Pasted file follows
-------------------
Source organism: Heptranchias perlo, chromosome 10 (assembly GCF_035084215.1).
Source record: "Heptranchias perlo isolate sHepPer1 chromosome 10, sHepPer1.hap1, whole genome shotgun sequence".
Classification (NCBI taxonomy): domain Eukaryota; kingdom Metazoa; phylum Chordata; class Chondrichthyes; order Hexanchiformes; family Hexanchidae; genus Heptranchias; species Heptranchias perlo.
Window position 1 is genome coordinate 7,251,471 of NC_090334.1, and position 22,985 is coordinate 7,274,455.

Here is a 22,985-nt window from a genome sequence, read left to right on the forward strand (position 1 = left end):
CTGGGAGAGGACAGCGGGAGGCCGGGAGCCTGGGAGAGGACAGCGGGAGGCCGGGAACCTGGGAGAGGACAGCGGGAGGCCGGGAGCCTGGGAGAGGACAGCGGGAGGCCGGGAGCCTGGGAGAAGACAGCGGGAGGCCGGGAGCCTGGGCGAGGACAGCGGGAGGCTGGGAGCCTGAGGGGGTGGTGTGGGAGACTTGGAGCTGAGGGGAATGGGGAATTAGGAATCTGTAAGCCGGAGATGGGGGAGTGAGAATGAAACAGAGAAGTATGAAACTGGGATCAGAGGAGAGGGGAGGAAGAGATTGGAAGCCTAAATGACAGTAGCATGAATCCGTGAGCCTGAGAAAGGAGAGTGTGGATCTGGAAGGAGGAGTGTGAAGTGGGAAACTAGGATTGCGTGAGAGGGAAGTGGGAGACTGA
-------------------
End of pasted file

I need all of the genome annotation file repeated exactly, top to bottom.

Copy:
Source organism: Heptranchias perlo, chromosome 10 (assembly GCF_035084215.1).
Source record: "Heptranchias perlo isolate sHepPer1 chromosome 10, sHepPer1.hap1, whole genome shotgun sequence".
Classification (NCBI taxonomy): domain Eukaryota; kingdom Metazoa; phylum Chordata; class Chondrichthyes; order Hexanchiformes; family Hexanchidae; genus Heptranchias; species Heptranchias perlo.
Window position 1 is genome coordinate 7,251,471 of NC_090334.1, and position 22,985 is coordinate 7,274,455.

Here is a 22,985-nt window from a genome sequence, read left to right on the forward strand (position 1 = left end):
CTGGGAGAGGACAGCGGGAGGCCGGGAGCCTGGGAGAGGACAGCGGGAGGCCGGGAACCTGGGAGAGGACAGCGGGAGGCCGGGAGCCTGGGAGAGGACAGCGGGAGGCCGGGAGCCTGGGAGAAGACAGCGGGAGGCCGGGAGCCTGGGCGAGGACAGCGGGAGGCTGGGAGCCTGAGGGGGTGGTGTGGGAGACTTGGAGCTGAGGGGAATGGGGAATTAGGAATCTGTAAGCCGGAGATGGGGGAGTGAGAATGAAACAGAGAAGTATGAAACTGGGATCAGAGGAGAGGGGAGGAAGAGATTGGAAGCCTAAATGACAGTAGCATGAATCCGTGAGCCTGAGAAAGGAGAGTGTGGATCTGGAAGGAGGAGTGTGAAGTGGGAAACTAGGATTGCGTGAGAGGGAAGTGGGAGACTGA